The White House unveiled gun control measures that require more gun sellers to get licenses and more gun buyers to undergo background checks.
President Barack Obama said the measures were well within his authority to implement without congressional approval, Reuters reported.
The US Bureau of Alcohol, Tobacco, Firearms and Explosives now will require that people who sell guns at stores, at gun shows or over the internet be licensed and conduct checks, officials said.
The ATF is finalizing a rule requiring background checks for buyers of dangerous weapons from a trust, corporation or other legal entity as well.
Obama, speaking to reporters before the measures were made public, said they were consistent with the US Constitution’s Second Amendment, which protects the right to bear arms.
“These are not only recommendations that are well within my legal authority and the executive branch, but they’re also ones that the overwhelming majority of the American people, including gun owners, support,” Obama said during a meeting with Attorney General Loretta Lynch and other advisers.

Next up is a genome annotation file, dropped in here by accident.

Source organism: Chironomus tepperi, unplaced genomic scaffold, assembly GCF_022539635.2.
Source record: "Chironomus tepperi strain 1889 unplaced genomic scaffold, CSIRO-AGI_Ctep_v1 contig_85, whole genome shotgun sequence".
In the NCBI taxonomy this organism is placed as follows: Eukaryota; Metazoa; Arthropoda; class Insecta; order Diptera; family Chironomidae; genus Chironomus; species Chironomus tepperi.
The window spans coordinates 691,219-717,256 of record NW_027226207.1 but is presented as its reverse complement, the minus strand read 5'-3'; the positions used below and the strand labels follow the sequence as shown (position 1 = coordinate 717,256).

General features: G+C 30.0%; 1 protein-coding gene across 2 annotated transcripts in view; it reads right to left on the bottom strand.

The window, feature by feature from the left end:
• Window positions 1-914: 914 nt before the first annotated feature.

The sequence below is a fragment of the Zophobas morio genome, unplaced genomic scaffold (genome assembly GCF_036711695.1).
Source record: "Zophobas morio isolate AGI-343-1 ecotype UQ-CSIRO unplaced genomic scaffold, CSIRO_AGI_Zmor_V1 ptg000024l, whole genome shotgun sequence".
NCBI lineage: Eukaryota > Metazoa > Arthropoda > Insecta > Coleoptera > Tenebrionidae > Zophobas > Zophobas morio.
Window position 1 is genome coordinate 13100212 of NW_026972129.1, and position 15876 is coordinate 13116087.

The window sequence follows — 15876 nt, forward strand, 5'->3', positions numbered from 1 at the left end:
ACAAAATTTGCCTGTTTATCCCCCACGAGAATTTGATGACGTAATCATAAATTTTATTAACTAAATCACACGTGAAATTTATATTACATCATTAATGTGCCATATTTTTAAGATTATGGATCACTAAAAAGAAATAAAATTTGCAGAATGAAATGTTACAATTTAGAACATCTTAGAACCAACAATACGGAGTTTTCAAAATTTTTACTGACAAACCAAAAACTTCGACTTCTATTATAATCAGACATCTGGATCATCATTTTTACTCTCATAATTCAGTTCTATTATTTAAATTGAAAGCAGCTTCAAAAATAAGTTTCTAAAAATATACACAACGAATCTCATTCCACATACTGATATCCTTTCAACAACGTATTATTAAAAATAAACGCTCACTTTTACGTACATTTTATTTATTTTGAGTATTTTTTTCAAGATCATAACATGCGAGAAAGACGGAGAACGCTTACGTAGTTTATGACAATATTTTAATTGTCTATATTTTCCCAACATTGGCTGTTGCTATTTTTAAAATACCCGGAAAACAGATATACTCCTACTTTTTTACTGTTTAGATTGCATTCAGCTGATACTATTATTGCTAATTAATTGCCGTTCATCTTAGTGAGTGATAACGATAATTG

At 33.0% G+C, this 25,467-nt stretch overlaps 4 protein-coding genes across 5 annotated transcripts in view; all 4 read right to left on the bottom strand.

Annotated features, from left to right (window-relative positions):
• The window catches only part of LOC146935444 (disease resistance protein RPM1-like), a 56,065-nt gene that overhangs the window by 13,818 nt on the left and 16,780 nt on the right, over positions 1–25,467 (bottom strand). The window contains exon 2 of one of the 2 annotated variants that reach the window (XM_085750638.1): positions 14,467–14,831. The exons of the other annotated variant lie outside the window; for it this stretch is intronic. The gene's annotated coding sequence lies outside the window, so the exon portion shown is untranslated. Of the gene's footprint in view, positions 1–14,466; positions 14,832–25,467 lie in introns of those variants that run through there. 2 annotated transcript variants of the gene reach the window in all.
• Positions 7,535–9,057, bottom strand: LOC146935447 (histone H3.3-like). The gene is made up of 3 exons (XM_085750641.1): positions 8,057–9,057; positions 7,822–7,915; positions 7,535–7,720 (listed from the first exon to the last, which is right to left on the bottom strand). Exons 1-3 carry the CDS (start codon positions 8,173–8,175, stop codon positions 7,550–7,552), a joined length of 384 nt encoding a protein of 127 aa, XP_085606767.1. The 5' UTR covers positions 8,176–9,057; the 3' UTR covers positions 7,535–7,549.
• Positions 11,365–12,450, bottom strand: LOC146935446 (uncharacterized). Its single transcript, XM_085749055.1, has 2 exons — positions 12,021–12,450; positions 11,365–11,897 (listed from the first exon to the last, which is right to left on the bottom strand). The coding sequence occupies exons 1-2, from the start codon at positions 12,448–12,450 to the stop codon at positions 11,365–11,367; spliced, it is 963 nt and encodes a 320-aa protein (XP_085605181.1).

Obama is igniting a political firestorm by bypassing Congress with the measures, which could spark legal challenges, the news agency said. Republicans say Obama is misusing his powers.
Shares in gun makers Smith & Wesson Holding Corp. and Sturm Ruger & Co. Inc. rose against a falling stock market on Monday in anticipation of increased gun sales, as has happened before when the White House mulled weapon sales reform.
Stymied by Congress’ inaction on gun control, the president asked his advisers in recent months to examine new ways he could use his executive authority to tighten gun rules unilaterally after multiple mass shootings generated outrage nationwide.
The White House had drafted a proposal on licenses previously but was concerned it could be challenged in court and hard to enforce.
Guns are a potent issue in US politics.
The National Rifle Association, the top US gun rights group, is feared and respected in Washington for its ability to mobilize gun owners. Congress has not approved major gun-control legislation since the 1990s.
Attorney General Loretta Lynch said the administration did not have an estimate of the number of people who would be affected by the changes.
Obama said the measures would not prevent every mass shooting or violent crime, but they did have the potential to save lives.
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